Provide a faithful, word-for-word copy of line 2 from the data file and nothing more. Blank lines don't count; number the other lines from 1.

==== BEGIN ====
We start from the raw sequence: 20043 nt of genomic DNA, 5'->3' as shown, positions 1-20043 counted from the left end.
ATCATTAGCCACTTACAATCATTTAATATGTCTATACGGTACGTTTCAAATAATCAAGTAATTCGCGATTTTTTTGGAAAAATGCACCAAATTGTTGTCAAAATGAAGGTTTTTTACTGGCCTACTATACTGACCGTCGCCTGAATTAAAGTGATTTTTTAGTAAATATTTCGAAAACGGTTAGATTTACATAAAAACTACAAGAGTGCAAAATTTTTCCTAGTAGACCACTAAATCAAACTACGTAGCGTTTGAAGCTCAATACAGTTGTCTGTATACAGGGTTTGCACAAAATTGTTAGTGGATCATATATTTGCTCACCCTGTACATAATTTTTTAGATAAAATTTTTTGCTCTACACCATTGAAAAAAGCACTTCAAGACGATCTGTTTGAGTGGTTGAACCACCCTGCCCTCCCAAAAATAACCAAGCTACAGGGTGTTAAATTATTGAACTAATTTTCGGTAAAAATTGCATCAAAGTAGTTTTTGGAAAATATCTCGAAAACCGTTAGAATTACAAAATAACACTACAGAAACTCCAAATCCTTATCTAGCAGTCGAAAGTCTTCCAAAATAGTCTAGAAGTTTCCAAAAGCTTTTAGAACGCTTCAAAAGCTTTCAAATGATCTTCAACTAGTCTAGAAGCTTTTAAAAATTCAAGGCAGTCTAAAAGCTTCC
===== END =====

ATCATTAGCCACTTACAATCATTTAATATGTCTATACGGTACGTTTCAAATAATCAAGTAATTCGCGATTTTTTTGGAAAAATGCACCAAATTGTTGTCAAAATGAAGGTTTTTTACTGGCCTACTATACTGACCGTCGCCTGAATTAAAGTGATTTTTTAGTAAATATTTCGAAAACGGTTAGATTTACATAAAAACTACAAGAGTGCAAAATTTTTCCTAGTAGACCACTAAATCAAACTACGTAGCGTTTGAAGCTCAATACAGTTGTCTGTATACAGGGTTTGCACAAAATTGTTAGTGGATCATATATTTGCTCACCCTGTACATAATTTTTTAGATAAAATTTTTTGCTCTACACCATTGAAAAAAGCACTTCAAGACGATCTGTTTGAGTGGTTGAACCACCCTGCCCTCCCAAAAATAACCAAGCTACAGGGTGTTAAATTATTGAACTAATTTTCGGTAAAAATTGCATCAAAGTAGTTTTTGGAAAATATCTCGAAAACCGTTAGAATTACAAAATAACACTACAGAAACTCCAAATCCTTATCTAGCAGTCGAAAGTCTTCCAAAATAGTCTAGAAGTTTCCAAAAGCTTTTAGAACGCTTCAAAAGCTTTCAAATGATCTTCAACTAGTCTAGAAGCTTTTAAAAATTCAAGGCAGTCTAAAAGCTTCC